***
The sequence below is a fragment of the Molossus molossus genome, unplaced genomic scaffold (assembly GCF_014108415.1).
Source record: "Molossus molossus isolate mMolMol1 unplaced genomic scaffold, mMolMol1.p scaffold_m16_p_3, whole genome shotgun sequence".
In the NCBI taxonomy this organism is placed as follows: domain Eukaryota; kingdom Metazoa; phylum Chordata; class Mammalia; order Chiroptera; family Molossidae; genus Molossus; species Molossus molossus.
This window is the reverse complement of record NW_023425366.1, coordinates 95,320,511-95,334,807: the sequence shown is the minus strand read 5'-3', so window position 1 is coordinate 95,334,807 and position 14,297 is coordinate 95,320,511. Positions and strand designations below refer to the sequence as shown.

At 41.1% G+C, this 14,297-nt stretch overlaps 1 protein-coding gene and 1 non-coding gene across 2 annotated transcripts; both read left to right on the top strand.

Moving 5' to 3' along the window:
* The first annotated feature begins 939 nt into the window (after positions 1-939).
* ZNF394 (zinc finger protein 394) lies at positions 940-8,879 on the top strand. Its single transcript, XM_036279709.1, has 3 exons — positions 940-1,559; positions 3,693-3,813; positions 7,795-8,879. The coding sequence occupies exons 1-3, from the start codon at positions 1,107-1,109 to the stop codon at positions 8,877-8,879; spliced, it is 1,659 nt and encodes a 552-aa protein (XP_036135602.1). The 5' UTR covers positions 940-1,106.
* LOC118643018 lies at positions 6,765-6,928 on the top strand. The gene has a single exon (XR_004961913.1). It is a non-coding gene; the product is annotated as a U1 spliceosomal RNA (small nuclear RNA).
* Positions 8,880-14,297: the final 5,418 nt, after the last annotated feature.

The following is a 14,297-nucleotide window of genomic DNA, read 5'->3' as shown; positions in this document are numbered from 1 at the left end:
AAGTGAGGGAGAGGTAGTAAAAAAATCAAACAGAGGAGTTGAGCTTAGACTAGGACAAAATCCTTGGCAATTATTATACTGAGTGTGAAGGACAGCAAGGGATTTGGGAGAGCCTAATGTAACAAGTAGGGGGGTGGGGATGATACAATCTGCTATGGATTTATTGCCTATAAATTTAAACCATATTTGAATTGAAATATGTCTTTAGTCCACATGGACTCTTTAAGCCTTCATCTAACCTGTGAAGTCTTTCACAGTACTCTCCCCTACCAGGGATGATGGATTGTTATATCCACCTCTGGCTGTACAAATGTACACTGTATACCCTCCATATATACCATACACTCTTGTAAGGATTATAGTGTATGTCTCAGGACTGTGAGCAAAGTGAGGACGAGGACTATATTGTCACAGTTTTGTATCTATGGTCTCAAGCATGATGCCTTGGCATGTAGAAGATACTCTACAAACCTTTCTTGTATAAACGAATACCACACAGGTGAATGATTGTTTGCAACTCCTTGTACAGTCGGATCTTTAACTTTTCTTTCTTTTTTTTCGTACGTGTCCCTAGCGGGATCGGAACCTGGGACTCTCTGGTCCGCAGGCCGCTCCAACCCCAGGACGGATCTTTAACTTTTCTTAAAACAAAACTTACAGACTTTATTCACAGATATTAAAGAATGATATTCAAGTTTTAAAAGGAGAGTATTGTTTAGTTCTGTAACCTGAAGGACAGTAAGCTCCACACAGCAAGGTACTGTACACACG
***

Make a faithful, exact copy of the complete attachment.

The sequence below is a fragment of the Molossus molossus genome, unplaced genomic scaffold (assembly GCF_014108415.1).
Source record: "Molossus molossus isolate mMolMol1 unplaced genomic scaffold, mMolMol1.p scaffold_m16_p_3, whole genome shotgun sequence".
In the NCBI taxonomy this organism is placed as follows: domain Eukaryota; kingdom Metazoa; phylum Chordata; class Mammalia; order Chiroptera; family Molossidae; genus Molossus; species Molossus molossus.
This window is the reverse complement of record NW_023425366.1, coordinates 95,320,511-95,334,807: the sequence shown is the minus strand read 5'-3', so window position 1 is coordinate 95,334,807 and position 14,297 is coordinate 95,320,511. Positions and strand designations below refer to the sequence as shown.

At 41.1% G+C, this 14,297-nt stretch overlaps 1 protein-coding gene and 1 non-coding gene across 2 annotated transcripts; both read left to right on the top strand.

Moving 5' to 3' along the window:
* The first annotated feature begins 939 nt into the window (after positions 1-939).
* ZNF394 (zinc finger protein 394) lies at positions 940-8,879 on the top strand. Its single transcript, XM_036279709.1, has 3 exons — positions 940-1,559; positions 3,693-3,813; positions 7,795-8,879. The coding sequence occupies exons 1-3, from the start codon at positions 1,107-1,109 to the stop codon at positions 8,877-8,879; spliced, it is 1,659 nt and encodes a 552-aa protein (XP_036135602.1). The 5' UTR covers positions 940-1,106.
* LOC118643018 lies at positions 6,765-6,928 on the top strand. The gene has a single exon (XR_004961913.1). It is a non-coding gene; the product is annotated as a U1 spliceosomal RNA (small nuclear RNA).
* Positions 8,880-14,297: the final 5,418 nt, after the last annotated feature.

The following is a 14,297-nucleotide window of genomic DNA, read 5'->3' as shown; positions in this document are numbered from 1 at the left end:
AAGTGAGGGAGAGGTAGTAAAAAAATCAAACAGAGGAGTTGAGCTTAGACTAGGACAAAATCCTTGGCAATTATTATACTGAGTGTGAAGGACAGCAAGGGATTTGGGAGAGCCTAATGTAACAAGTAGGGGGGTGGGGATGATACAATCTGCTATGGATTTATTGCCTATAAATTTAAACCATATTTGAATTGAAATATGTCTTTAGTCCACATGGACTCTTTAAGCCTTCATCTAACCTGTGAAGTCTTTCACAGTACTCTCCCCTACCAGGGATGATGGATTGTTATATCCACCTCTGGCTGTACAAATGTACACTGTATACCCTCCATATATACCATACACTCTTGTAAGGATTATAGTGTATGTCTCAGGACTGTGAGCAAAGTGAGGACGAGGACTATATTGTCACAGTTTTGTATCTATGGTCTCAAGCATGATGCCTTGGCATGTAGAAGATACTCTACAAACCTTTCTTGTATAAACGAATACCACACAGGTGAATGATTGTTTGCAACTCCTTGTACAGTCGGATCTTTAACTTTTCTTTCTTTTTTTTCGTACGTGTCCCTAGCGGGATCGGAACCTGGGACTCTCTGGTCCGCAGGCCGCTCCAACCCCAGGACGGATCTTTAACTTTTCTTAAAACAAAACTTACAGACTTTATTCACAGATATTAAAGAATGATATTCAAGTTTTAAAAGGAGAGTATTGTTTAGTTCTGTAACCTGAAGGACAGTAAGCTCCACACAGCAAGGTACTGTACACACG